4. Witchnoun

    one who exercises more than common power of attraction; a charming or bewitching person; also, one given to mischief; -- said especially of a woman or child

    Etymology: [OE. wicche, AS. wicce, fem., wicca, masc.; perhaps the same word as AS. wtiga, wtga, a soothsayer (cf. Wiseacre); cf. Fries. wikke, a witch, LG. wikken to predict, Icel. vitki a wizard, vitka to bewitch.]

  5. Witchnoun

    a certain curve of the third order, described by Maria Agnesi under the name versiera

    Etymology: [OE. wicche, AS. wicce, fem., wicca, masc.; perhaps the same word as AS. wtiga, wtga, a soothsayer (cf. Wiseacre); cf. Fries. wikke, a witch, LG. wikken to predict, Icel. vitki a wizard, vitka to bewitch.]

  6. Witchnoun

    the stormy petrel

    Etymology: [OE. wicche, AS. wicce, fem., wicca, masc.; perhaps the same word as AS. wtiga, wtga, a soothsayer (cf. Wiseacre); cf. Fries. wikke, a witch, LG. wikken to predict, Icel. vitki a wizard, vitka to bewitch.]

  7. Witchverb

    to bewitch; to fascinate; to enchant

    Etymology: [OE. wicche, AS. wicce, fem., wicca, masc.; perhaps the same word as AS. wtiga, wtga, a soothsayer (cf. Wiseacre); cf. Fries. wikke, a witch, LG. wikken to predict, Icel. vitki a wizard, vitka to bewitch.]

Freebase

  1. Witch

    The Witch flounder or Torbay sole is a right-eyed flatfish found in the North Atlantic. The species lives on soft bottoms between 45 and 1460 m and prefers temperatures of 2–6 °C. It eats mostly crustaceans, worms and brittlestars. It spawns from May to September. It grows to maturity in 3 or 4 years, and may live up to 14 years. The name Torbay sole appears to be a mainly culinary term, following the habit of renaming certain fish to broaden their appeal. It is also called grey flounder, witch flounder as well as other local names. The lefteye flounder Arnoglossus scapha is also known as witch.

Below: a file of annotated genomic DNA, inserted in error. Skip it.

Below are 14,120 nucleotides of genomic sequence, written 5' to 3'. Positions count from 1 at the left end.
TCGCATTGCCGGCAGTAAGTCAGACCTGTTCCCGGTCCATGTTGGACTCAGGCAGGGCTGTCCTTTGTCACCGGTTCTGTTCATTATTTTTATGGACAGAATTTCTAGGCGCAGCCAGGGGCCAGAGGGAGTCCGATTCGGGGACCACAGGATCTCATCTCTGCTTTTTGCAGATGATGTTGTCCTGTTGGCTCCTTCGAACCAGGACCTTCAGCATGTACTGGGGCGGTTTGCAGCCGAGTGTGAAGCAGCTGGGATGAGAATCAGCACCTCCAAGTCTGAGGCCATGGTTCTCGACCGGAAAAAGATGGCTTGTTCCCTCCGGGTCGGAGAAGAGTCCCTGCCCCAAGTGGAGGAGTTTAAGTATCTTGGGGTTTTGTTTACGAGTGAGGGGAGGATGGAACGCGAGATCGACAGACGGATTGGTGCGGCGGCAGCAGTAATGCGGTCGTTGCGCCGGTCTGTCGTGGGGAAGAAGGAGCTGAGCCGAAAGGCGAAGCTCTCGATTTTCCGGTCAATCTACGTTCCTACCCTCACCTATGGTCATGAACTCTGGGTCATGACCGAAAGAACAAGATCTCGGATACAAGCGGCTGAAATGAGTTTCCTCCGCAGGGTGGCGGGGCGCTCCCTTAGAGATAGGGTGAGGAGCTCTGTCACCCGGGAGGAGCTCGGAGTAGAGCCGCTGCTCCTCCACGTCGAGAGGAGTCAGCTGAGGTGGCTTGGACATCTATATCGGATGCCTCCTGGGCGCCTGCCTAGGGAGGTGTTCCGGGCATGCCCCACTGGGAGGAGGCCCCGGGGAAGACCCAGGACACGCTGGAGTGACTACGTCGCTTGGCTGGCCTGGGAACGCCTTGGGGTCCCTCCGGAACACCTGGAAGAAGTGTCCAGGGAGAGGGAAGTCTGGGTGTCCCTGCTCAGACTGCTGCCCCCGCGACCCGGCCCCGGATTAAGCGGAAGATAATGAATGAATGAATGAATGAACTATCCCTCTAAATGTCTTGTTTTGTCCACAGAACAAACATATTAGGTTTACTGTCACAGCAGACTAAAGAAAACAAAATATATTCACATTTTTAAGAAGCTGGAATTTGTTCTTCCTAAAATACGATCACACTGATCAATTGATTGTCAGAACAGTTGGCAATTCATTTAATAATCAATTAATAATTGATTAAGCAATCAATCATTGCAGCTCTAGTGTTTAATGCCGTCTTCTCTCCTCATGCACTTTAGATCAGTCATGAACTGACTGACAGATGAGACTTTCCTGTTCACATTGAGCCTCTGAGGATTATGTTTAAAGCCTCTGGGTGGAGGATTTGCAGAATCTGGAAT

Chambers 20th Century Dictionary

  1. Witch

    wich, n. a woman regarded as having supernatural or magical power and knowledge through compact with the devil or some minor evil spirit: a hag, crone: (coll.) a fascinating young girl: (Shak.) a wizard.—v.t. to bewitch, to effect by means of witchcraft.—ns. Witch′craft, the craft or practice of witches: the black art, sorcery: supernatural power; Witch′-doc′tor, a medicine-man; Witch′ery, witchcraft: fascination; Witch′es'-broom, a popular name for the broom-like tufts of branches developed on the silver-fir, birch, cherry, &c. by means of an uredineous fungus; Witch′es'-but′ter, a dark-brown fungus (see Nostoc); Witch′es'-thim′ble, the sea-campion; Witch′-find′er, one whose business was to detect witches.—adj. Witch′ing, weird: fascinating.—adv. Witch′ingly.—ns. Witch′-knot, a knot, esp. in the hair, tied by means of witchcraft; Witch′-meal, the inflammable pollen of the club-moss.—adj. Witch′-ridd′en, ridden by witches.—n. Witch′-wife, a woman who practises witchcraft. [M. E. wicche (both masc. and fem.)—A.S. wicca (masc.), wicce (fem.), wizard, witch; prob. reduced from wítega, wítiga, witga, a seer (Old High Ger. wīzago)—a supposed adj. wítig, seeing—wítan, to see, allied to witan, to know. For the change, cf. Orchard—A.S. ortgeard. Cf. Wit and Wicked.]